Here is an outstanding explanation of the difference between Original Sin and Imputed Sin from Desiring God Ministry.

Sins of Omission and Commission - These sins refer to personal sins. A sin of commission is something we do (commit) by the act of our will against the command of God. A sin of omission is when we fail to do something commanded by God (omit) through a knowing act of our will.

For more about sins of omission and commission see the New Advent Catholic Encyclopedia.

Mortal Sins and Venial Sins - Mortal and venial sins are Roman Catholic terms. Venial sins are trivial offenses against God's laws, whereas mortal sins are grievous offenses in which the punishment is spiritual, eternal death.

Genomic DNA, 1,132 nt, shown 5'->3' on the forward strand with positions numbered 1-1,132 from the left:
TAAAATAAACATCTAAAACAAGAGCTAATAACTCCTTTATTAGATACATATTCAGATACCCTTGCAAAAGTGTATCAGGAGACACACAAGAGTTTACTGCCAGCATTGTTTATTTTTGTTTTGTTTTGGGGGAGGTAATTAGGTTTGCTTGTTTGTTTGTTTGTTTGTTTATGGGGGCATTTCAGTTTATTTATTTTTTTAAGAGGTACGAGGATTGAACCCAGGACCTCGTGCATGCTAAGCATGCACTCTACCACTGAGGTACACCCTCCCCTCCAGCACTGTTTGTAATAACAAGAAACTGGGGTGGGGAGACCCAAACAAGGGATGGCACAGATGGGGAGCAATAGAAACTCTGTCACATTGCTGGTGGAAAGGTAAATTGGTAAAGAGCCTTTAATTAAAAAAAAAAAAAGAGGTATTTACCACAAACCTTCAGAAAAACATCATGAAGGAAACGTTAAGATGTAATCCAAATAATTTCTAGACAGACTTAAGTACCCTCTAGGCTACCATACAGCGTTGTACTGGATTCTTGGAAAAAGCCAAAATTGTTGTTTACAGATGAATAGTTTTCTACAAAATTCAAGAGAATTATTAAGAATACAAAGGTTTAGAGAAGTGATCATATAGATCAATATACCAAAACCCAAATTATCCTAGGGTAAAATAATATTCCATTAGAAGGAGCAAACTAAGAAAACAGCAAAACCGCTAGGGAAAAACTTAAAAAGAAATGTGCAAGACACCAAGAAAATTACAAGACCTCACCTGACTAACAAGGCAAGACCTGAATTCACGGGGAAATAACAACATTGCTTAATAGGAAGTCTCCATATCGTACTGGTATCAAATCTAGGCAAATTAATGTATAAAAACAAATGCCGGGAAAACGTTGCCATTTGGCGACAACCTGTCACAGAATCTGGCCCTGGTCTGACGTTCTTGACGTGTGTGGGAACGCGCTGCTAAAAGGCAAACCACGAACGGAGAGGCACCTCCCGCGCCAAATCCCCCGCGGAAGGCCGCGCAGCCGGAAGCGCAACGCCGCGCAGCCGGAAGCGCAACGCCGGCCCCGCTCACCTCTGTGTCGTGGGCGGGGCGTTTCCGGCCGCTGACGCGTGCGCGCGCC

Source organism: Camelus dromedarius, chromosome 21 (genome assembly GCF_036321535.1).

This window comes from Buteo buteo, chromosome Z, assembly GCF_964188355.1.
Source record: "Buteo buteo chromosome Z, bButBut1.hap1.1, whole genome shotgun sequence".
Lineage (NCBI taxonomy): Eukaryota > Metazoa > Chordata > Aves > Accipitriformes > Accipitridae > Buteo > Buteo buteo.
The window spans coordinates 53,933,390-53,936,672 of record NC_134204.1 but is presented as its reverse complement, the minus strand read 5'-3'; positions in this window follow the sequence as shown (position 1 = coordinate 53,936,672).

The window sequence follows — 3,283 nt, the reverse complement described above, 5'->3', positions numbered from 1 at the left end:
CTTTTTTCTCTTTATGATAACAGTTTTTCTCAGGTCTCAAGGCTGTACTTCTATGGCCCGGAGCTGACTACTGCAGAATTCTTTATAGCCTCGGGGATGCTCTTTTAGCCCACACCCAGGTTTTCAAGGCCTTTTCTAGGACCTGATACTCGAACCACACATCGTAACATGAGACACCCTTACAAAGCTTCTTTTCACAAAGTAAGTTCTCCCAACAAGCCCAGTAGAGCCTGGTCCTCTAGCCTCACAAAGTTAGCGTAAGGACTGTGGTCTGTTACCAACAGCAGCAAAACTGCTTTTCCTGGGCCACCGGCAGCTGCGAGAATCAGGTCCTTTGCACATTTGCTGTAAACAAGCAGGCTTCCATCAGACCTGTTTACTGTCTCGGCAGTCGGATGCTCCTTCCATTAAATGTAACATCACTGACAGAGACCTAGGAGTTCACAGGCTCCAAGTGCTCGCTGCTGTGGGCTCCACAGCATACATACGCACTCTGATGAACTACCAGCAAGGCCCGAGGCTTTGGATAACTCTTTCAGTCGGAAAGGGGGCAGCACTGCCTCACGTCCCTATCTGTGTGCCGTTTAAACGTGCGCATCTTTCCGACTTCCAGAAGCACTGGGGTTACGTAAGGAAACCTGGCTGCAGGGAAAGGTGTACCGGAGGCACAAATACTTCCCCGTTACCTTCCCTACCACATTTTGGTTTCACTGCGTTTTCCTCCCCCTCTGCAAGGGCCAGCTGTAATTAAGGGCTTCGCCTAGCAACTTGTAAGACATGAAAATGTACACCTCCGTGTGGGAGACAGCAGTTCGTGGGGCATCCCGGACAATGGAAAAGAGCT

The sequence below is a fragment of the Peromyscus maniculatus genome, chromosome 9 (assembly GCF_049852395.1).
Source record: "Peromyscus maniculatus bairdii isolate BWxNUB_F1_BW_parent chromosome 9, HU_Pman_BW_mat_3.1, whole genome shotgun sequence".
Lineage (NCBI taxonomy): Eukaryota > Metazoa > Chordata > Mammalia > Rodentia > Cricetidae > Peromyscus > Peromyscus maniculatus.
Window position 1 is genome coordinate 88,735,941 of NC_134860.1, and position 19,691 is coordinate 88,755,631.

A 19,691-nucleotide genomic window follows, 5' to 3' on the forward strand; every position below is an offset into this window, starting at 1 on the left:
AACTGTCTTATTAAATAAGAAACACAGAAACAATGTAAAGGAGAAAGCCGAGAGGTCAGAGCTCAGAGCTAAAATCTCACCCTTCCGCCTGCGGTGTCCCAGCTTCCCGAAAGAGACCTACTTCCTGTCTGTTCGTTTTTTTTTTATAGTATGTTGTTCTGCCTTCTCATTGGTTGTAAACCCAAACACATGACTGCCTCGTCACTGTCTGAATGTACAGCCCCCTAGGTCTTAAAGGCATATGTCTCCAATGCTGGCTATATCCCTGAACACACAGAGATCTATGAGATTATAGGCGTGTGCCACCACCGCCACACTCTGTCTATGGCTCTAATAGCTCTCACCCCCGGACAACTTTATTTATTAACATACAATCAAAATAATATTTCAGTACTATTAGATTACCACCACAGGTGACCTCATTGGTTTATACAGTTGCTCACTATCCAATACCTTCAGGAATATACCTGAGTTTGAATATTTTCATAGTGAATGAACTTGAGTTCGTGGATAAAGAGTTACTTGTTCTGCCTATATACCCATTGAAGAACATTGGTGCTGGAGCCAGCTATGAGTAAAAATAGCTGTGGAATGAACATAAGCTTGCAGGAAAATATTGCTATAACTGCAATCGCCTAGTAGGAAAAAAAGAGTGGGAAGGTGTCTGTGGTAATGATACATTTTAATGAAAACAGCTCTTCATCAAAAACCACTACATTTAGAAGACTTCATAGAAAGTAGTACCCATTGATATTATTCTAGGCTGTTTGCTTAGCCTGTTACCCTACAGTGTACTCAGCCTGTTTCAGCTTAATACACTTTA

This article at GotQuestions.com explains in detail the Roman Catholic teaching about mortal and venial sins: Does the Bible teach mortal and venial sin?

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Fairchild, Mary. "Learn What the Bible Says About Sin." ThoughtCo, Jun. 28, 2017, thoughtco.com/what-is-sin-700703. Fairchild, Mary. (2017, June 28). Learn What the Bible Says About Sin. Retrieved from https://www.thoughtco.com/what-is-sin-700703 Fairchild, Mary. "Learn What the Bible Says About Sin." ThoughtCo. https://www.thoughtco.com/what-is-sin-700703 (accessed December 18, 2017).